The ChallengeMatching interns with faculty in their areas of expertise and placing interns who successfully complete the program in teaching positions.
Approach/StrategiesThe Project MATCH program consists of a five-week training program (held in the evenings during the months of July and August) and an opportunity to be mentored by an experienced LACCD faculty member during the fall semester. The intern is assigned to work with the mentor to teach one class (3 to 5 hours per week on 16 consecutive weeks throughout the fall semester). If the intern is a counselor or librarian, the intern will be assigned to a mentor in their field and will be given the equivalent non-classroom assignment. Weekday and evening opportunities are available Monday through Friday and the assignment takes place at one of the nine colleges in the District. The annual cost of the Program is approximately $110,000. This includes the Project MATCH Coordinator ($11,000); the Summer Institute Instructor ($11,000); Intern/Mentor stipends ($80,000 – both interns and mentors receive a stipend of $800 divided into two payments of $400 each); books, handouts, certificates, office supplies and event costs make up the difference. The Program is funded with District funds and augmented by staff diversity funds.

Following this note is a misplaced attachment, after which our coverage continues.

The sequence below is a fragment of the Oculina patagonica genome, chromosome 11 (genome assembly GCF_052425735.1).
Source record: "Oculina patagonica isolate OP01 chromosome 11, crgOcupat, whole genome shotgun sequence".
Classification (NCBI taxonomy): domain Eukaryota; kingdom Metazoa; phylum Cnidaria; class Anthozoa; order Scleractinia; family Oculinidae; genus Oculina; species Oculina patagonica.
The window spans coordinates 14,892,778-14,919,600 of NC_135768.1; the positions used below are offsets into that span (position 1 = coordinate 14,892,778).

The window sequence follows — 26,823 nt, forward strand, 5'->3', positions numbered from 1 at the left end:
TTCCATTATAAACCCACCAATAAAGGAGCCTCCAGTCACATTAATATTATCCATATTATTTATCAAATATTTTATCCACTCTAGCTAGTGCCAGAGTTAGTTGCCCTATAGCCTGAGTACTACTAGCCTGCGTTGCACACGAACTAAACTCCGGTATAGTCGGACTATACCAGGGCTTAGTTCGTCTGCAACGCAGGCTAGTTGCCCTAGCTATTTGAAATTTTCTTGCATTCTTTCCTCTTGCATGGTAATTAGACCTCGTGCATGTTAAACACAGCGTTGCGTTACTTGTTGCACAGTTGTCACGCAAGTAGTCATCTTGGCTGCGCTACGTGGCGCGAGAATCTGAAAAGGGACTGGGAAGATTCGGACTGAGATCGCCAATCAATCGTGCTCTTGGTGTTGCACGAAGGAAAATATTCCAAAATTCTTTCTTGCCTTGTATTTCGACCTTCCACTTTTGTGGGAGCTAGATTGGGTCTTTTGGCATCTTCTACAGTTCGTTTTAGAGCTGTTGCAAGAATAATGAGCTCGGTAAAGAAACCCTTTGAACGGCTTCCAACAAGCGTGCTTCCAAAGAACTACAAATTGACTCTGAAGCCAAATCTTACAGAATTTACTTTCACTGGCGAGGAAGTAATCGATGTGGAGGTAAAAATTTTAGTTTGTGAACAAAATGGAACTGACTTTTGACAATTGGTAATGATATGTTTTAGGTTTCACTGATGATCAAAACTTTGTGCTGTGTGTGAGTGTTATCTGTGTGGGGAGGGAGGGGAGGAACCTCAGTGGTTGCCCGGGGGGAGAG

Data and OutcomesThe Program receives approximately 400 applications each year of which only 50 interns and 10 alternates are chosen. Retention rates are more than 95 percent. Figures for the 2015 graduating class, including those that received interviews and offered assignments are currently being compiled. 2014 figures are forthcoming.
The Program targets candidates with Master’s degrees and those who meet minimum qualifications to teach Career Technical Education who have not yet taught at the community or four year college level. The Program is managed at the District level by the Project MATCH Manager. The Project MATCH Coordinator is a paid faculty member who is key in recruiting and securing mentors. The Program works best if senior level administrators strongly support and encourage their faculty to sponsor interns. The Coordinator needs to be well connected and respected to succeed in recruiting an adequate number of committed mentors and lead interns through the program.